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Reporter Allie Mayer talked to President Amy Gutmann about voter turnout and how the election can affect Penn.

Credit: Allie Mayer , Kyle Bryce-Borthwick

More than 3,500 student voters turned out to polling places on Penn’s campus Tuesday.

At on-campus polling locations — which included Harnwell, Hill and Harrison college houses, Houston Hall, Vance Hall, Civic House and the Penn Care and Rehabilitation Center — 3,697 votes were cast, which does not include the more than 200 votes that were cast provisionally.

26435_fixedstudentvotingo.pngThis is down slightly from 3,833 in 2008. On-campus polling locations in 2008 included David Rittenhouse Lab, Steinberg-Dietrich Hall, Houston Hall, the Penn Care and Rehabilitation Center and Harrison and Harnwell.

Yesterday, voters on campus cast 2,844 ballots for President Barack Obama and 746 for Gov. Mitt Romney, giving Obama 77 percent of the total on-campus vote. Some students also voted at off-campus locations, including the Free Library of Philadelphia at 40th and Walnut streets and Fairfax Apartments at 43rd and Locust streets.

With 91 percent of precincts reporting as of 2 a.m. Wednesday, 8,833 people voted for president in West Philadelphia’s Ward 27, which includes campus.

Groups such as Penn Leads the Vote, Penn Democrats and College Republicans had been encouraging students to register and vote for months before Election Day. Penn President Amy Gutmann got in on the act as well, asking students to vote in a Daily Pennsylvanian guest column Monday.

“I think Penn students are turning out in great numbers,” Gutmann said as she finished voting at Vance Hall Tuesday evening. “I think the most important part of this election, and almost every election moving forward that should really motivate college students to vote, is that the turnout is going to make a difference.”

Philadelphia Mayor and 1976 Wharton graduate Michael Nutter agreed.
“There seemed to be a tremendous amount of enthusiasm by young people and college students all across the city of Philadelphia and I’m sure that that’s a big part of the president’s win,” he said.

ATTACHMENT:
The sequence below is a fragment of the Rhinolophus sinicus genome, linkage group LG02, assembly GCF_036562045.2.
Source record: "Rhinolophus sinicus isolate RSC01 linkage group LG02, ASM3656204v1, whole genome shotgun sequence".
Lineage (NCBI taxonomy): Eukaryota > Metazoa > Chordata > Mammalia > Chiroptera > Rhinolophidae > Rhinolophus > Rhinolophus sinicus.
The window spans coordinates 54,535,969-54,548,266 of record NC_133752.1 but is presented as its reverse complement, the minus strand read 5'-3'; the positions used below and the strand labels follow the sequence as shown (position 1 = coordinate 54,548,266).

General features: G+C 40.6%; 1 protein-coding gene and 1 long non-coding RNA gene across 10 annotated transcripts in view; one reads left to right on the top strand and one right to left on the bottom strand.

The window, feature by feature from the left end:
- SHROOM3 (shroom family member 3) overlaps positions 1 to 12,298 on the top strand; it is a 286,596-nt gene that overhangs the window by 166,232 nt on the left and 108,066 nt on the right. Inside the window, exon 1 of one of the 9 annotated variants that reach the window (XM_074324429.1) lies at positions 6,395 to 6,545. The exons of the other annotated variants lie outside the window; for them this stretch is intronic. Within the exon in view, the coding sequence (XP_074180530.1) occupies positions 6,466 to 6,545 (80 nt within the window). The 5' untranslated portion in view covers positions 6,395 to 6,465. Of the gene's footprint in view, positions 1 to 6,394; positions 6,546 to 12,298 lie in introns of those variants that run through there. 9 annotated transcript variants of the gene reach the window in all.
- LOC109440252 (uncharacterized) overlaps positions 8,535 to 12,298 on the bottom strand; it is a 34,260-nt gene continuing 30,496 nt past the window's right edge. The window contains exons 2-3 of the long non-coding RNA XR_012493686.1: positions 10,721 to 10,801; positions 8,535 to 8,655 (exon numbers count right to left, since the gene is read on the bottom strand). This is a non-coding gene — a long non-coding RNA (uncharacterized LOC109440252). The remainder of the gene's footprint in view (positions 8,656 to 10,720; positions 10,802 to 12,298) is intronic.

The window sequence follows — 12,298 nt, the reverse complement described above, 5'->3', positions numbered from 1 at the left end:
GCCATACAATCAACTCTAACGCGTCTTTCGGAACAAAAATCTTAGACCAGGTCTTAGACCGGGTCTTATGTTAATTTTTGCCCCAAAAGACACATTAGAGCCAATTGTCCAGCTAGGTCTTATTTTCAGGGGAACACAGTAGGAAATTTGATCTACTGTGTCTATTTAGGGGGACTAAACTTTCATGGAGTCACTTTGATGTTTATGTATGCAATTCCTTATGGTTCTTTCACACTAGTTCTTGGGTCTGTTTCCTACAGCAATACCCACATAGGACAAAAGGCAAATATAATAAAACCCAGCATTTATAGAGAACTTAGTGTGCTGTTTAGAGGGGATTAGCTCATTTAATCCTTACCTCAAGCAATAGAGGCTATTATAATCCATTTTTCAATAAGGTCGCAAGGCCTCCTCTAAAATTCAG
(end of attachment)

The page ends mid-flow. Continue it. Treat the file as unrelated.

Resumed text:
College senior David Weiss, an executive board member and Election Day chair of PLTV, said he was pleased with the student turnout. He partially credited the turnout to PLTV’s get-out-the-vote efforts.

Throughout the day Tuesday, PLTV members called students who had yet to show up to vote, staffed polling places and manned information stations to answer students’ questions about how and where to vote.

College freshman and first-time voter Sheila Shankar said she had been waiting for this day since the 2008 election. She voted for Obama.

“I feel that I have a voice,” she said. “I can vote for what I believe in and I can make a difference.”

Though excitement was high for many on campus, some saw it as more subdued than in 2008.

“I think people were in the election spirit, but there probably wasn’t as much energy as in previous elections,” College freshman Neil Gade said.

Gade voted for Libertarian candidate Gary Johnson for president, since he wasn’t satisfied with either of the major party candidates.
“I went into the booth not sure of who to vote for,” Gade said. “It was a complicated decision.”

While some poll workers and voters also complained about the use of provisional ballots, others were impressed about how easy the voting process was. At about 9:30 a.m., College junior Jeremy Berman crossed the turnstile into the Harrison lobby wearing only a pair of boxer shorts. Some volunteers working at the polls laughed.
“This is so exciting,” Berman told one volunteer, as he went into a booth.

After voting, Berman, who is also a first-time voter, said, “I love the convenience of being able to vote in my apartment. When else would I be able to do this?”

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